This was a really big concern for me, as well - a few people had some good ideas on this thread: Living car free...with pets?

    We have three cats and want to get a Newf or similar breed down the road. The trailer and house call ideas both seemed really reasonable to me.
    Wow a Newfoundland?? BIG DOG. Our dog-smallish female greyhound is typically leggy but well fed(70lbs the last time I cared to hoist her and step on the scale)
    We have 4 indoor cats and Arty-greyhound.
    But the neighbor cat eats 3 meals a day on our windowsill so we MIGHT have to evacuate him too
    we also babysit a 55 lbs beagle- he could end up being evacuated with us too-
    The cats need to be crated- with dog folding crates-when we evacuate-NOLA-
    so the cheap ancient suburban fits the evacuation bill pretty well.

    The $500 repair you mention- is dirt cheap-

    Significant source of CAR STRESS is that SERVICE DEPARTMENTS- independents and MOST dealers- are chiseling THIEVES
    They outright CHEAT many customers in NOLA- probably everywhere else.

  21. #21
    winter wipeout kitty wipekitty's Avatar
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    Quote Originally Posted by phoebeisis View Post
    Wow a Newfoundland?? BIG DOG. Our dog-smallish female greyhound is typically leggy but well fed(70lbs the last time I cared to hoist her and step on the scale)
    We have 4 indoor cats and Arty-greyhound.
    But the neighbor cat eats 3 meals a day on our windowsill so we MIGHT have to evacuate him too
    we also babysit a 55 lbs beagle- he could end up being evacuated with us too-
    The cats need to be crated- with dog folding crates-when we evacuate-NOLA-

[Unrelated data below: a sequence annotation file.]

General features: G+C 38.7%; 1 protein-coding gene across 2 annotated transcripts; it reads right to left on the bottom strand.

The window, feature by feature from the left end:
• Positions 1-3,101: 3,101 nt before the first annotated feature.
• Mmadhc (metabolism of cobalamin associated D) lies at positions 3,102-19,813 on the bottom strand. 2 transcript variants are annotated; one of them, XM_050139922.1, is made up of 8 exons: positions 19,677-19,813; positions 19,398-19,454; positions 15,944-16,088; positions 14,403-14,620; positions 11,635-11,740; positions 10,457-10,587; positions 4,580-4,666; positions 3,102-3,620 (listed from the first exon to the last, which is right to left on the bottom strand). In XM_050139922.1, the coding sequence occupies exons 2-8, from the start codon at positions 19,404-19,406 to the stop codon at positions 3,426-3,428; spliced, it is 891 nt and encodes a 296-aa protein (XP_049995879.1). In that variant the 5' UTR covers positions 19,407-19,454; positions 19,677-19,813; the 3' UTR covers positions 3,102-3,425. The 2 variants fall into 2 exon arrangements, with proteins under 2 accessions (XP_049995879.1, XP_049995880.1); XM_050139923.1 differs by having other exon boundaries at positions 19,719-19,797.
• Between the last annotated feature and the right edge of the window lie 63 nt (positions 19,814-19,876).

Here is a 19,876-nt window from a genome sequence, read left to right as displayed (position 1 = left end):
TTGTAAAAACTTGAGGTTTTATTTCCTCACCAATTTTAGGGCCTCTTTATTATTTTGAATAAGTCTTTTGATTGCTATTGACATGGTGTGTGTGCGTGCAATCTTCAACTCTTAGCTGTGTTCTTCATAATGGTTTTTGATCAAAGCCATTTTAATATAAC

so the cheap ancient suburban fits the evacuation bill pretty well.

    The $500 repair you mention- is dirt cheap-

    Significant source of CAR STRESS is that SERVICE DEPARTMENTS- independents and MOST dealers- are chiseling THIEVES
    They outright CHEAT many customers in NOLA- probably everywhere else.
    I was usually pretty good at sweet talkin' the car guys to get a better deal...

    You bring up a good point about using a car for evacuation. My first and only experience was Isaac, and it's a good thing - the car I owned had a nasty habit of breaking down in traffic, so we probably would have been stuck.

  22. #22
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    I've had reasonably good experiences with auto mechanics. I've found good shops in the last 2 or 3 cities I've lived in.

    Assuming the repair doesn't take too long, I stick around and watch to make sure that the work is actually done, and that new parts are installed. This is even with shops I 'trust.' You'll learn a lot about how to repair and/or maintain your car along the way. You usually learn that the service is not very difficult to perform yourself; but then again, it's a lot messier and usually far more time consuming to do the work on your own. Time vs money tradeoff.